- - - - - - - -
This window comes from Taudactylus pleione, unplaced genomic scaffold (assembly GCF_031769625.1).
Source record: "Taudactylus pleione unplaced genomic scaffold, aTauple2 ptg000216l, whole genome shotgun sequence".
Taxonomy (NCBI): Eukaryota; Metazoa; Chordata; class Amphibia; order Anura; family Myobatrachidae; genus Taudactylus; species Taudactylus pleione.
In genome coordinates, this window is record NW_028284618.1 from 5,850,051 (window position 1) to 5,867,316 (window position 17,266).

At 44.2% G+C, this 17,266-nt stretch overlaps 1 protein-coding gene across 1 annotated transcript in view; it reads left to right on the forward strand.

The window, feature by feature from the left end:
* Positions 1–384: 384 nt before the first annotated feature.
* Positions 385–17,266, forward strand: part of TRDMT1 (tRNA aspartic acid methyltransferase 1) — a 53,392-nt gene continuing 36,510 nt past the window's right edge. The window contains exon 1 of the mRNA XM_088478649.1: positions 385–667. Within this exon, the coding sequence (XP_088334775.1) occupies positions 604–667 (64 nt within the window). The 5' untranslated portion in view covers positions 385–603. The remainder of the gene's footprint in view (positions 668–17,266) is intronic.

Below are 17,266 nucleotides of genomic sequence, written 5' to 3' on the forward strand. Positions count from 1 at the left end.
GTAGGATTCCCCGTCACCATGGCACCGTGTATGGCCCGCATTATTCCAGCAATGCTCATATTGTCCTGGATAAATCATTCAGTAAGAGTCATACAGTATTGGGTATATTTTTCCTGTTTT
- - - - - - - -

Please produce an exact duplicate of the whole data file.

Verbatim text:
This window comes from Taudactylus pleione, unplaced genomic scaffold (assembly GCF_031769625.1).
Source record: "Taudactylus pleione unplaced genomic scaffold, aTauple2 ptg000216l, whole genome shotgun sequence".
Taxonomy (NCBI): Eukaryota; Metazoa; Chordata; class Amphibia; order Anura; family Myobatrachidae; genus Taudactylus; species Taudactylus pleione.
In genome coordinates, this window is record NW_028284618.1 from 5,850,051 (window position 1) to 5,867,316 (window position 17,266).

At 44.2% G+C, this 17,266-nt stretch overlaps 1 protein-coding gene across 1 annotated transcript in view; it reads left to right on the forward strand.

The window, feature by feature from the left end:
* Positions 1–384: 384 nt before the first annotated feature.
* Positions 385–17,266, forward strand: part of TRDMT1 (tRNA aspartic acid methyltransferase 1) — a 53,392-nt gene continuing 36,510 nt past the window's right edge. The window contains exon 1 of the mRNA XM_088478649.1: positions 385–667. Within this exon, the coding sequence (XP_088334775.1) occupies positions 604–667 (64 nt within the window). The 5' untranslated portion in view covers positions 385–603. The remainder of the gene's footprint in view (positions 668–17,266) is intronic.

Below are 17,266 nucleotides of genomic sequence, written 5' to 3' on the forward strand. Positions count from 1 at the left end.
GTAGGATTCCCCGTCACCATGGCACCGTGTATGGCCCGCATTATTCCAGCAATGCTCATATTGTCCTGGATAAATCATTCAGTAAGAGTCATACAGTATTGGGTATATTTTTCCTGTTTT